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I have a 3" drone frame, flight controller that can take 3S or 4S LiPo, and 1507 4200KV motors. How do I find the right capacity of battery to purchase? Should I purchase 4S 850mAh or 4S 1500mAh? And why?

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    I would recommend a 4s 850mah LiPo for a 3'' drone. A 1500mah battery would probably be too heavy for that size of drone. Also, you said the Flight Controller can take 3s or 4s, but what can the ESC take? – Jacob B May 17 at 3:53
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    GEPRC SPAN-F722-BT BLheli_32 50A 4in1 ESC – DroneDome May 18 at 3:43
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As @JacobB suggested in his comment, first check all the parts of your aircraft that connect directly to the battery can accept 3S or 4S voltages (usually the and .) This may immediately constrain your choice.

First you need to calculate the maximum weight your drone can lift; you can work backwards from this question:

  1. Get the thrust per motor for your drone
  2. Multiply this by the number of motors
  3. Divide by two
  4. Weigh the drone without the battery and subtract from number above

This will give you a target maximum weight for your battery. You can then choose the highest capacity battery that falls in this range.

More expensive batteries will give slightly higher mAh ratings at slightly lower weights - to work out what is good cost/flight time balance in your situation, you can estimate the flight time for a given mAh rating with the following formula:

Endurance = ( (0.8 * mAh) / AverageAmpsDraw ) * 60 [source]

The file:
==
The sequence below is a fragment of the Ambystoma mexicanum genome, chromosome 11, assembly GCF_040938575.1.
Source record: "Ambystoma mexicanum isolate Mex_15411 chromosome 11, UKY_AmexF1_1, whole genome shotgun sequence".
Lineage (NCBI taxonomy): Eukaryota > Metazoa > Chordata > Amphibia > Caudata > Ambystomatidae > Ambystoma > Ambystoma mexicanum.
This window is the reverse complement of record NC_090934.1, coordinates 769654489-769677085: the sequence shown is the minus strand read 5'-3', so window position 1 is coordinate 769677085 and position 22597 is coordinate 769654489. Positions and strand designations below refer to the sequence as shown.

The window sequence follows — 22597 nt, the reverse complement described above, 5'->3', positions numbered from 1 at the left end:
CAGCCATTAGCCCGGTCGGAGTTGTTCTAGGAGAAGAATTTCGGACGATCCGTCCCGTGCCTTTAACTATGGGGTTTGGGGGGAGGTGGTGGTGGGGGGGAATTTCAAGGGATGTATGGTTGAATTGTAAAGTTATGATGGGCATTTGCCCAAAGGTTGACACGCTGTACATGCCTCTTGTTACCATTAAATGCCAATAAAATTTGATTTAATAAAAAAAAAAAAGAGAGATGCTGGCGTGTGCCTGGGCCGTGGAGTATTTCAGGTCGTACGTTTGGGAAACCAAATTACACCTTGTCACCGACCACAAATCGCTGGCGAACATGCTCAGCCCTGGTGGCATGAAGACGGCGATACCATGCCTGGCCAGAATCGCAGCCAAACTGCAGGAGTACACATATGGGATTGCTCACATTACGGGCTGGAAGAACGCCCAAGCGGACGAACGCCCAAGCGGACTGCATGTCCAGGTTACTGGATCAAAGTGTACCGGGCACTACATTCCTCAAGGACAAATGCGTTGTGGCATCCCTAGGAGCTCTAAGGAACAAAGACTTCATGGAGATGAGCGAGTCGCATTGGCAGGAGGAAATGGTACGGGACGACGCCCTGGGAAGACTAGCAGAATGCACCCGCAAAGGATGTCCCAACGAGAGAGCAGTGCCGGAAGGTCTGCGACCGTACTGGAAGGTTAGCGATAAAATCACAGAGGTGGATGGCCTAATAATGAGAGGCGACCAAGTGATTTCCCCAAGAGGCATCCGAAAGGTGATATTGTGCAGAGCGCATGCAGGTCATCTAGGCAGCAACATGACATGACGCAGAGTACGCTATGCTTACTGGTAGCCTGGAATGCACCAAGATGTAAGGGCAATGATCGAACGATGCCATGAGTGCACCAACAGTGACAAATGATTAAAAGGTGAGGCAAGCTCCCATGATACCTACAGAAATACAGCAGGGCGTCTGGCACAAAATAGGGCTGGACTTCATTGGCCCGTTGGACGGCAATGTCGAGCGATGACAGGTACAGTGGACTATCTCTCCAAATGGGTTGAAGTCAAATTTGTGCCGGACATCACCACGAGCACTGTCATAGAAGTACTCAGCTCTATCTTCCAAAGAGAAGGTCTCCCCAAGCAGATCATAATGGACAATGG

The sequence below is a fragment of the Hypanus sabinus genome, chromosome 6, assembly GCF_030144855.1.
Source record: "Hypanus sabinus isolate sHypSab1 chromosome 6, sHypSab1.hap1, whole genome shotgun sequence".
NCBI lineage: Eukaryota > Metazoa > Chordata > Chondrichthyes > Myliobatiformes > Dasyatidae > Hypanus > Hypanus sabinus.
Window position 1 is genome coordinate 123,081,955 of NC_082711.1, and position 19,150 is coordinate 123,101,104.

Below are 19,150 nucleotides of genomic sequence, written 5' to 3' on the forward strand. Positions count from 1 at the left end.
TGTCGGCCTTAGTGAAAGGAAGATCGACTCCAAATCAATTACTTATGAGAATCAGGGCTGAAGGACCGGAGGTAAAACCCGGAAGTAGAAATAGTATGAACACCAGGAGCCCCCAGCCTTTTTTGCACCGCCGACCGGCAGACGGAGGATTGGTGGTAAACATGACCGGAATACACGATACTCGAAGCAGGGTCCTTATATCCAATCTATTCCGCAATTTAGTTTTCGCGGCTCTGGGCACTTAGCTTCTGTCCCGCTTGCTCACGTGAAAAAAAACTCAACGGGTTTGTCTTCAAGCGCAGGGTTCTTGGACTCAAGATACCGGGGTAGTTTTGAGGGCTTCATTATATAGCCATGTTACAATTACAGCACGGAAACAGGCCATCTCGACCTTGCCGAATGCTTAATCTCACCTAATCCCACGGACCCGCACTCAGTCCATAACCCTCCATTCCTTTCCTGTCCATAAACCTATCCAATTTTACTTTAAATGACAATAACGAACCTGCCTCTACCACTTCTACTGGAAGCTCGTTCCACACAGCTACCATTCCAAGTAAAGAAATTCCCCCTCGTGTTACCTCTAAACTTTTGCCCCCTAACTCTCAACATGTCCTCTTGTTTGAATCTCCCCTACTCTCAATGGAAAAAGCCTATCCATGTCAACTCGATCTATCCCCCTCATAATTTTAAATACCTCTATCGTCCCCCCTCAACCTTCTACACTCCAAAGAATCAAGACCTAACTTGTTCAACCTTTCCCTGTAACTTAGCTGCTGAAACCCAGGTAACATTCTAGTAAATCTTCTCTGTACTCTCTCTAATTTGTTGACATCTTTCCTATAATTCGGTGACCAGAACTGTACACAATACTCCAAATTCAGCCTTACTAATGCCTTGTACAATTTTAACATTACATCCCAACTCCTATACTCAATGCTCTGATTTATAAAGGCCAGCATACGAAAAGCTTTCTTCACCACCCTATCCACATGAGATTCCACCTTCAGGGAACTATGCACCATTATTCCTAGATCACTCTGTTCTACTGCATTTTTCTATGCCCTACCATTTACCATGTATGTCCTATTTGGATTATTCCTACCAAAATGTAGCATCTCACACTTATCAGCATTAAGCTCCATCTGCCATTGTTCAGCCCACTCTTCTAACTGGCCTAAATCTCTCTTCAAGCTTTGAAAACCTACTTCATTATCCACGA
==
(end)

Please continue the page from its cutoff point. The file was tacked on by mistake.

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  • Thank you for the formula. Exactly what I was looking for. – DroneDome May 18 at 3:42
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My normal procedure is to see what similar models use. A quick google indicates that 4s800 is common for 3" frames. A 4s1500 is commonly used on 4 and even 5" quads, it's almost double the size probably be too heavy.

However, you can use significantly large or smaller batteries, depending on your flying style. A smaller battery will reduce weight and give you better power-to-weight, a large battery will give you more flight time (assuming it fits on the frame, and isn't too heavy to lift).

Ideally you'd be able to borrow a range of batteries from your friends to try. If not, I suggest buying one battery that is about 20% smaller and one that is 20% larger (as well as one the recommended size, so perhaps 600, 800 and 1000) and trying them to see what you like best. If you find you prefer the bigger one, try another that's 20% bigger again.

This sort of size difference is large enough to notice but small enough that you'll still use these batteries, and it's nice to have a bit of variety occasionally.

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